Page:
It was deja vu for the Wisconsin women’s soccer team Wednesday in the first round of the Big Ten Tournament in Evanston, Ill. In their previous meeting with Minnesota on Sept. 29, Wisconsin trailed 2-0 in brutal weather conditions but ended the game with a win. The same scenario presented itself Wednesday, but there would be no comeback this time. Instead, the Badgers as they were eliminated at the hands of their archrival.
“The effort was there. I think getting caught with those two goals early was challenging for us,” head coach Paula Wilkins said. “The first was a bad touch just not paying attention to the wind that actually put a Minnesota player through. And then giving up a corner kick where they end up scoring a goal right from it was deflating.”
Wisconsin struggled with the weather conditions all game long, as the wind gusts reached up to 25 mile per hour, while Minnesota was able to take advantage of the weather early in the game when it had the wind at its back.
The Gophers got on the board early in the game at the four-minute mark, as senior midfielder Shari Eckstrom flicked the ball to freshman forward Taylor Uhl who shot the ball to the upper right corner past diving Wisconsin senior goalkeeper Michele Dalton. Recently named Big Ten Freshman of the year, Uhl’s netted her 14th goal of the season.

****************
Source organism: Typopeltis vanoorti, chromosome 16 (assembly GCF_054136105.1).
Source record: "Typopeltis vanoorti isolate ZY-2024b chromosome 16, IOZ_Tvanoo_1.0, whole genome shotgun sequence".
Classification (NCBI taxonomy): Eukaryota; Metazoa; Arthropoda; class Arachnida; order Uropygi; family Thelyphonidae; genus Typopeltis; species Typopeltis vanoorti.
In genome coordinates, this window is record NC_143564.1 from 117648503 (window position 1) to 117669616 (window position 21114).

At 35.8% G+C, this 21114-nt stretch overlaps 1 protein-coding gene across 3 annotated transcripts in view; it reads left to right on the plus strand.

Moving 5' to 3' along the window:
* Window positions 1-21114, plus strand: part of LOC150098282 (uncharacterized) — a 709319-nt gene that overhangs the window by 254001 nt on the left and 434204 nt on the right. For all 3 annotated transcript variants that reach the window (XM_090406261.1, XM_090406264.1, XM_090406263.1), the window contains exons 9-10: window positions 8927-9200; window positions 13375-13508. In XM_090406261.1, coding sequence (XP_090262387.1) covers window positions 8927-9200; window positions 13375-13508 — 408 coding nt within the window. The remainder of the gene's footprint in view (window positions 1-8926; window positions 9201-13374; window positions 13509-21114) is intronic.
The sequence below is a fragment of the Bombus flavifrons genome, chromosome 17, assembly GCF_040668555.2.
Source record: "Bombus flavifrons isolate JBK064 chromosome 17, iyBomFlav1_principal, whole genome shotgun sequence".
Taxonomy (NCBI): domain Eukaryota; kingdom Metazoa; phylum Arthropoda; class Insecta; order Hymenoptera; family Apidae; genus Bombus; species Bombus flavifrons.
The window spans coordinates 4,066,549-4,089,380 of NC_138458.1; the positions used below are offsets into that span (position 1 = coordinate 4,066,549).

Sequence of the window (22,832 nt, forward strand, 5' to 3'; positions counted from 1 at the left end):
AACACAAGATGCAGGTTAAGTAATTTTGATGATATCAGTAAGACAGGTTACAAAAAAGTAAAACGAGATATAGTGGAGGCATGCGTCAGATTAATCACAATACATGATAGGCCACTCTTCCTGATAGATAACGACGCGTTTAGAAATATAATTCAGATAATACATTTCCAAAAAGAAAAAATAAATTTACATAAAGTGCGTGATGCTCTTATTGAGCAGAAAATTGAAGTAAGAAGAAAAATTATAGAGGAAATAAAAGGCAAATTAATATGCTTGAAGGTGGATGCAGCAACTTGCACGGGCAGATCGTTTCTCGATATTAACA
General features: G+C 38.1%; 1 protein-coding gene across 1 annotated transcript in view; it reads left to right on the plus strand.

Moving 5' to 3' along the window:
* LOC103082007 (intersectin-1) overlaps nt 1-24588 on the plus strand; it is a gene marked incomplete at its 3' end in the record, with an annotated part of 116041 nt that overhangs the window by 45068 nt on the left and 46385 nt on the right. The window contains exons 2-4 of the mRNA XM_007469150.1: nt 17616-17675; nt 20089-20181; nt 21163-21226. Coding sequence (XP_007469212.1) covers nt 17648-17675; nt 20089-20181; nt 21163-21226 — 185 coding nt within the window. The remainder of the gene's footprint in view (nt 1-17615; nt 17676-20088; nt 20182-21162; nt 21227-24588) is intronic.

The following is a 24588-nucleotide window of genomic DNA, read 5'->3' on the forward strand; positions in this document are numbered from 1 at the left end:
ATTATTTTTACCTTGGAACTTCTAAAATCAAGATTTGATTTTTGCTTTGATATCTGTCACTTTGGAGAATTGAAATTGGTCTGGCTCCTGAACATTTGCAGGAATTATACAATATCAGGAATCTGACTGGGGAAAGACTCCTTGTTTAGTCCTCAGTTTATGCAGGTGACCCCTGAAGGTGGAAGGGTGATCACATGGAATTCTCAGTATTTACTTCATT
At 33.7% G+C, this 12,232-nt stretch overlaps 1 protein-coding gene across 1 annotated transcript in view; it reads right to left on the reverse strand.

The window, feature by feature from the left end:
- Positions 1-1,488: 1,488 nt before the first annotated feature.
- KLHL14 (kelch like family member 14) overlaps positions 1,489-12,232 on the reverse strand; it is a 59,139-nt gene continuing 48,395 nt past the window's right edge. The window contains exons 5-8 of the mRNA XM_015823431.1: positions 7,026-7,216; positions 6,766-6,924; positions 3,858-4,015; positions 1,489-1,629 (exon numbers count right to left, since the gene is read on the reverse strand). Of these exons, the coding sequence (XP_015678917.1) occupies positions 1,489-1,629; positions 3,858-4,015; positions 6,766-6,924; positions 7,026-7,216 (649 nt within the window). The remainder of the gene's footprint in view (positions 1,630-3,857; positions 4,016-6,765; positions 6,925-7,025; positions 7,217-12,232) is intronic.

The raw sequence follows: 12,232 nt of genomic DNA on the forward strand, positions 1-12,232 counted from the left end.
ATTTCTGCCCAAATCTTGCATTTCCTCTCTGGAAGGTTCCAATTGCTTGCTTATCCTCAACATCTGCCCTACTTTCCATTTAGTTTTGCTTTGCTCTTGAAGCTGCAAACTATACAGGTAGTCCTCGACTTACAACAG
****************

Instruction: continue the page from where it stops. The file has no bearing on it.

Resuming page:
Minnesota would get another goal in the 11th minute to further extend their lead. The goal came off of a left corner kick by junior defender Marissa Price, who bent it directly into the goal near the back post past Dalton for her first goal of the season.
Minnesota dominated offensively in the first half, outshooting Wisconsin 8-3. With the wind at their back for the second half, an opportunity presented itself for the Badgers to take advantage offensively, but they were unable to capitalize. In fact, the Badgers did not get their first shot on the goal until the 84th minute. The Badgers lack of scoring in the second half, according to Wilkins, was in part due to a stifling Minnesota defensive alignment.
“Minnesota in the second half got a lot of people behind the ball and played with only one forward up top,” Wilkins said. “It was going to be hard to break them down in terms of that and we needed to get wider and we didn’t.”
With the loss, Wisconsin finished their season with a 5-4-2 record in the Big Ten and 10-8-3 record overall.